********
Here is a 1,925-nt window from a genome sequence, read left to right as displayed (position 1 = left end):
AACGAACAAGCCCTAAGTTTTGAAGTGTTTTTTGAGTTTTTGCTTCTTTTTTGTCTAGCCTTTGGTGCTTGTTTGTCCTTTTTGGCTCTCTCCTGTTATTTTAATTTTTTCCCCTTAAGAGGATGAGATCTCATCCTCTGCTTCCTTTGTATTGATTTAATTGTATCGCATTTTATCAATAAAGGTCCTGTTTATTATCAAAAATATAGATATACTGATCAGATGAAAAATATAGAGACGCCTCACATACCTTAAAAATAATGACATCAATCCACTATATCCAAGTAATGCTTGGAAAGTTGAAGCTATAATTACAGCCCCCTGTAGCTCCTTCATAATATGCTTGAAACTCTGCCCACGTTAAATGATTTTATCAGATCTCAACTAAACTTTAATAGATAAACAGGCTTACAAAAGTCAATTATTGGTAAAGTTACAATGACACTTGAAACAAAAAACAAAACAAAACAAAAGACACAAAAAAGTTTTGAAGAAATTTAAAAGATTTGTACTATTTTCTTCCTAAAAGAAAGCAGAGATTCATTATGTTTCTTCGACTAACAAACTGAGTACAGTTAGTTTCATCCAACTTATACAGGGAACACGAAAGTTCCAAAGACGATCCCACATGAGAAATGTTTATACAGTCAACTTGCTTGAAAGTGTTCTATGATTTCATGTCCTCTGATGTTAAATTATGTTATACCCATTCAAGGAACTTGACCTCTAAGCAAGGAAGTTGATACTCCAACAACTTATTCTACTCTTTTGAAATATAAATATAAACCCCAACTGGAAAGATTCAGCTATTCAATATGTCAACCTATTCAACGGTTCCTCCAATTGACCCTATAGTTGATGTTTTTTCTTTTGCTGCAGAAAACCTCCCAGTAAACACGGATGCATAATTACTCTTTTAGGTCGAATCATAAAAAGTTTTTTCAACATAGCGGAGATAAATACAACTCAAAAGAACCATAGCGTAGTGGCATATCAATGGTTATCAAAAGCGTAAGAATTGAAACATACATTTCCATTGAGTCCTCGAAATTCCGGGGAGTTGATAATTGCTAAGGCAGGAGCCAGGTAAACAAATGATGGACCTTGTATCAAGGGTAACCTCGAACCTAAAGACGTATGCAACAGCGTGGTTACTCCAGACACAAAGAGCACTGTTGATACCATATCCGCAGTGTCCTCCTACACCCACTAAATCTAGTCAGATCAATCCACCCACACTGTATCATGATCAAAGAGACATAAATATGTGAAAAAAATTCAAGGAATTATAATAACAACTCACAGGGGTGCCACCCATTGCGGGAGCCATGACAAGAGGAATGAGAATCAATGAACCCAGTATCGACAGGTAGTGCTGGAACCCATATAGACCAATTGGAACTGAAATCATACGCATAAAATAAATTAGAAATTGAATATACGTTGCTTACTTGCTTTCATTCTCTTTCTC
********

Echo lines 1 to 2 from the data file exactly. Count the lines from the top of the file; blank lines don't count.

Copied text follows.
Here is a 1,925-nt window from a genome sequence, read left to right as displayed (position 1 = left end):
AACGAACAAGCCCTAAGTTTTGAAGTGTTTTTTGAGTTTTTGCTTCTTTTTTGTCTAGCCTTTGGTGCTTGTTTGTCCTTTTTGGCTCTCTCCTGTTATTTTAATTTTTTCCCCTTAAGAGGATGAGATCTCATCCTCTGCTTCCTTTGTATTGATTTAATTGTATCGCATTTTATCAATAAAGGTCCTGTTTATTATCAAAAATATAGATATACTGATCAGATGAAAAATATAGAGACGCCTCACATACCTTAAAAATAATGACATCAATCCACTATATCCAAGTAATGCTTGGAAAGTTGAAGCTATAATTACAGCCCCCTGTAGCTCCTTCATAATATGCTTGAAACTCTGCCCACGTTAAATGATTTTATCAGATCTCAACTAAACTTTAATAGATAAACAGGCTTACAAAAGTCAATTATTGGTAAAGTTACAATGACACTTGAAACAAAAAACAAAACAAAACAAAAGACACAAAAAAGTTTTGAAGAAATTTAAAAGATTTGTACTATTTTCTTCCTAAAAGAAAGCAGAGATTCATTATGTTTCTTCGACTAACAAACTGAGTACAGTTAGTTTCATCCAACTTATACAGGGAACACGAAAGTTCCAAAGACGATCCCACATGAGAAATGTTTATACAGTCAACTTGCTTGAAAGTGTTCTATGATTTCATGTCCTCTGATGTTAAATTATGTTATACCCATTCAAGGAACTTGACCTCTAAGCAAGGAAGTTGATACTCCAACAACTTATTCTACTCTTTTGAAATATAAATATAAACCCCAACTGGAAAGATTCAGCTATTCAATATGTCAACCTATTCAACGGTTCCTCCAATTGACCCTATAGTTGATGTTTTTTCTTTTGCTGCAGAAAACCTCCCAGTAAACACGGATGCATAATTACTCTTTTAGGTCGAATCATAAAAAGTTTTTTCAACATAGCGGAGATAAATACAACTCAAAAGAACCATAGCGTAGTGGCATATCAATGGTTATCAAAAGCGTAAGAATTGAAACATACATTTCCATTGAGTCCTCGAAATTCCGGGGAGTTGATAATTGCTAAGGCAGGAGCCAGGTAAACAAATGATGGACCTTGTATCAAGGGTAACCTCGAACCTAAAGACGTATGCAACAGCGTGGTTACTCCAGACACAAAGAGCACTGTTGATACCATATCCGCAGTGTCCTCCTACACCCACTAAATCTAGTCAGATCAATCCACCCACACTGTATCATGATCAAAGAGACATAAATATGTGAAAAAAATTCAAGGAATTATAATAACAACTCACAGGGGTGCCACCCATTGCGGGAGCCATGACAAGAGGAATGAGAATCAATGAACCCAGTATCGACAGGTAGTGCTGGAACCCATATAGACCAATTGGAACTGAAATCATACGCATAAAATAAATTAGAAATTGAATATACGTTGCTTACTTGCTTTCATTCTCTTTCTC